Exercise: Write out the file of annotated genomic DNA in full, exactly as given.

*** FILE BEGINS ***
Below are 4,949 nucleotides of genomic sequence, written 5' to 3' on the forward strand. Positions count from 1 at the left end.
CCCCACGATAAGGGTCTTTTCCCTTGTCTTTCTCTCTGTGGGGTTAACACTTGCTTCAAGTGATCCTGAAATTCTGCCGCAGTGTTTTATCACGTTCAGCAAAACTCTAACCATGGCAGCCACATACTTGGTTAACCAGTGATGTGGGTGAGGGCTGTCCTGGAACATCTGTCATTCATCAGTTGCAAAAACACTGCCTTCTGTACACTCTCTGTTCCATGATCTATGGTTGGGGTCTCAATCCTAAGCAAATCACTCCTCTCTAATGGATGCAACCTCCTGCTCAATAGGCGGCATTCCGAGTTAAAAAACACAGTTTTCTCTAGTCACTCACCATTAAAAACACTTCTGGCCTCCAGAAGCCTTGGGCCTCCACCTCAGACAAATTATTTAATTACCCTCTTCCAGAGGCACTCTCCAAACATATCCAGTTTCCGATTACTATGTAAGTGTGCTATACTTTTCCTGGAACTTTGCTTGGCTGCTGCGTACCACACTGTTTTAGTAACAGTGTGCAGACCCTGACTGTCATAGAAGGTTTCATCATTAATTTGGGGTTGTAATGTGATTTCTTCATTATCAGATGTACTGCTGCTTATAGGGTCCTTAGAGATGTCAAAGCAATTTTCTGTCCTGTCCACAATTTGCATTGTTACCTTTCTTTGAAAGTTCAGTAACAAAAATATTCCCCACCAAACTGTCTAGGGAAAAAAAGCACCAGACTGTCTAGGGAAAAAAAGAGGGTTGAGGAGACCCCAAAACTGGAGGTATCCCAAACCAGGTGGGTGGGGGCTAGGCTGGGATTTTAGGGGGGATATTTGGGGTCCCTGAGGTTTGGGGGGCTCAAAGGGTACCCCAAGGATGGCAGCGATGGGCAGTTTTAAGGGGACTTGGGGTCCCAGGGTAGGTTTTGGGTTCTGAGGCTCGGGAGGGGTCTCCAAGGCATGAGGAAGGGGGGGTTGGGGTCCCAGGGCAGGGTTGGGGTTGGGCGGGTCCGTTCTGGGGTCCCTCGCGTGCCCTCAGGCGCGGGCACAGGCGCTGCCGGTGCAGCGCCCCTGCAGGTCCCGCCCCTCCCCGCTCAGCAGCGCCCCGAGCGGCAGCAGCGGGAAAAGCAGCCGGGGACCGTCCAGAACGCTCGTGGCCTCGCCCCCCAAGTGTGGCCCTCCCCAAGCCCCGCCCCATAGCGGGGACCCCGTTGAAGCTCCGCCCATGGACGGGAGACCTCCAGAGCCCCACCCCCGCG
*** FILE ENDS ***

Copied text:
Below are 4,949 nucleotides of genomic sequence, written 5' to 3' on the forward strand. Positions count from 1 at the left end.
CCCCACGATAAGGGTCTTTTCCCTTGTCTTTCTCTCTGTGGGGTTAACACTTGCTTCAAGTGATCCTGAAATTCTGCCGCAGTGTTTTATCACGTTCAGCAAAACTCTAACCATGGCAGCCACATACTTGGTTAACCAGTGATGTGGGTGAGGGCTGTCCTGGAACATCTGTCATTCATCAGTTGCAAAAACACTGCCTTCTGTACACTCTCTGTTCCATGATCTATGGTTGGGGTCTCAATCCTAAGCAAATCACTCCTCTCTAATGGATGCAACCTCCTGCTCAATAGGCGGCATTCCGAGTTAAAAAACACAGTTTTCTCTAGTCACTCACCATTAAAAACACTTCTGGCCTCCAGAAGCCTTGGGCCTCCACCTCAGACAAATTATTTAATTACCCTCTTCCAGAGGCACTCTCCAAACATATCCAGTTTCCGATTACTATGTAAGTGTGCTATACTTTTCCTGGAACTTTGCTTGGCTGCTGCGTACCACACTGTTTTAGTAACAGTGTGCAGACCCTGACTGTCATAGAAGGTTTCATCATTAATTTGGGGTTGTAATGTGATTTCTTCATTATCAGATGTACTGCTGCTTATAGGGTCCTTAGAGATGTCAAAGCAATTTTCTGTCCTGTCCACAATTTGCATTGTTACCTTTCTTTGAAAGTTCAGTAACAAAAATATTCCCCACCAAACTGTCTAGGGAAAAAAAGCACCAGACTGTCTAGGGAAAAAAAGAGGGTTGAGGAGACCCCAAAACTGGAGGTATCCCAAACCAGGTGGGTGGGGGCTAGGCTGGGATTTTAGGGGGGATATTTGGGGTCCCTGAGGTTTGGGGGGCTCAAAGGGTACCCCAAGGATGGCAGCGATGGGCAGTTTTAAGGGGACTTGGGGTCCCAGGGTAGGTTTTGGGTTCTGAGGCTCGGGAGGGGTCTCCAAGGCATGAGGAAGGGGGGGTTGGGGTCCCAGGGCAGGGTTGGGGTTGGGCGGGTCCGTTCTGGGGTCCCTCGCGTGCCCTCAGGCGCGGGCACAGGCGCTGCCGGTGCAGCGCCCCTGCAGGTCCCGCCCCTCCCCGCTCAGCAGCGCCCCGAGCGGCAGCAGCGGGAAAAGCAGCCGGGGACCGTCCAGAACGCTCGTGGCCTCGCCCCCCAAGTGTGGCCCTCCCCAAGCCCCGCCCCATAGCGGGGACCCCGTTGAAGCTCCGCCCATGGACGGGAGACCTCCAGAGCCCCACCCCCGCG